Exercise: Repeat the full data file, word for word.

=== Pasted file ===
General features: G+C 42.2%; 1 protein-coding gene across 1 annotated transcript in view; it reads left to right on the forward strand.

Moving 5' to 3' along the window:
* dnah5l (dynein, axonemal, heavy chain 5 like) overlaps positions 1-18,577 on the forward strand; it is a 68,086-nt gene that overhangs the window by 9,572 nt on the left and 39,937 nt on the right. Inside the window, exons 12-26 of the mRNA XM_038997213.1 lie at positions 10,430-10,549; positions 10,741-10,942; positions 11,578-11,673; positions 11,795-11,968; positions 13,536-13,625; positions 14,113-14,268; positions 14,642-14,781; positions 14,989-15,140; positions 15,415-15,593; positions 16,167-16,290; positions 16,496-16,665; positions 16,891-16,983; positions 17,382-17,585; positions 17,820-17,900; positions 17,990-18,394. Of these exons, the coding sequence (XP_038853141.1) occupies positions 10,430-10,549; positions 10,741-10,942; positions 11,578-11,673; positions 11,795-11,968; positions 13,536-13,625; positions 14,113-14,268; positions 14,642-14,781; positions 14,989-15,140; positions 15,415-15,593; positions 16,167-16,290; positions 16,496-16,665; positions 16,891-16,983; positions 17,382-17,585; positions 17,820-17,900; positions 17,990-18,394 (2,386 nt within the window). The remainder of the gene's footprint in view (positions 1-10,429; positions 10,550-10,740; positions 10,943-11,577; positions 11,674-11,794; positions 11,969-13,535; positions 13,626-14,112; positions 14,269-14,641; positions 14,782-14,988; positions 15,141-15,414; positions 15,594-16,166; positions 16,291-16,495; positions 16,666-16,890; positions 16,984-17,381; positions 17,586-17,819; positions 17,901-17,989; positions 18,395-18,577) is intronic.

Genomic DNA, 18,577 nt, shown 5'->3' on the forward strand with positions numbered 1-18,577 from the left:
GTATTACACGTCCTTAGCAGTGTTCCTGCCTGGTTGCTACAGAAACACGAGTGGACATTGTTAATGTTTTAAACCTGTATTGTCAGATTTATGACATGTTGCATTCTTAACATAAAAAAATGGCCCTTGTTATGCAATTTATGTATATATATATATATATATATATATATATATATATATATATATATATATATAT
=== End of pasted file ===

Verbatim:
General features: G+C 42.2%; 1 protein-coding gene across 1 annotated transcript in view; it reads left to right on the forward strand.

Moving 5' to 3' along the window:
* dnah5l (dynein, axonemal, heavy chain 5 like) overlaps positions 1-18,577 on the forward strand; it is a 68,086-nt gene that overhangs the window by 9,572 nt on the left and 39,937 nt on the right. Inside the window, exons 12-26 of the mRNA XM_038997213.1 lie at positions 10,430-10,549; positions 10,741-10,942; positions 11,578-11,673; positions 11,795-11,968; positions 13,536-13,625; positions 14,113-14,268; positions 14,642-14,781; positions 14,989-15,140; positions 15,415-15,593; positions 16,167-16,290; positions 16,496-16,665; positions 16,891-16,983; positions 17,382-17,585; positions 17,820-17,900; positions 17,990-18,394. Of these exons, the coding sequence (XP_038853141.1) occupies positions 10,430-10,549; positions 10,741-10,942; positions 11,578-11,673; positions 11,795-11,968; positions 13,536-13,625; positions 14,113-14,268; positions 14,642-14,781; positions 14,989-15,140; positions 15,415-15,593; positions 16,167-16,290; positions 16,496-16,665; positions 16,891-16,983; positions 17,382-17,585; positions 17,820-17,900; positions 17,990-18,394 (2,386 nt within the window). The remainder of the gene's footprint in view (positions 1-10,429; positions 10,550-10,740; positions 10,943-11,577; positions 11,674-11,794; positions 11,969-13,535; positions 13,626-14,112; positions 14,269-14,641; positions 14,782-14,988; positions 15,141-15,414; positions 15,594-16,166; positions 16,291-16,495; positions 16,666-16,890; positions 16,984-17,381; positions 17,586-17,819; positions 17,901-17,989; positions 18,395-18,577) is intronic.

Genomic DNA, 18,577 nt, shown 5'->3' on the forward strand with positions numbered 1-18,577 from the left:
GTATTACACGTCCTTAGCAGTGTTCCTGCCTGGTTGCTACAGAAACACGAGTGGACATTGTTAATGTTTTAAACCTGTATTGTCAGATTTATGACATGTTGCATTCTTAACATAAAAAAATGGCCCTTGTTATGCAATTTATGTATATATATATATATATATATATATATATATATATATATATATATATATATAT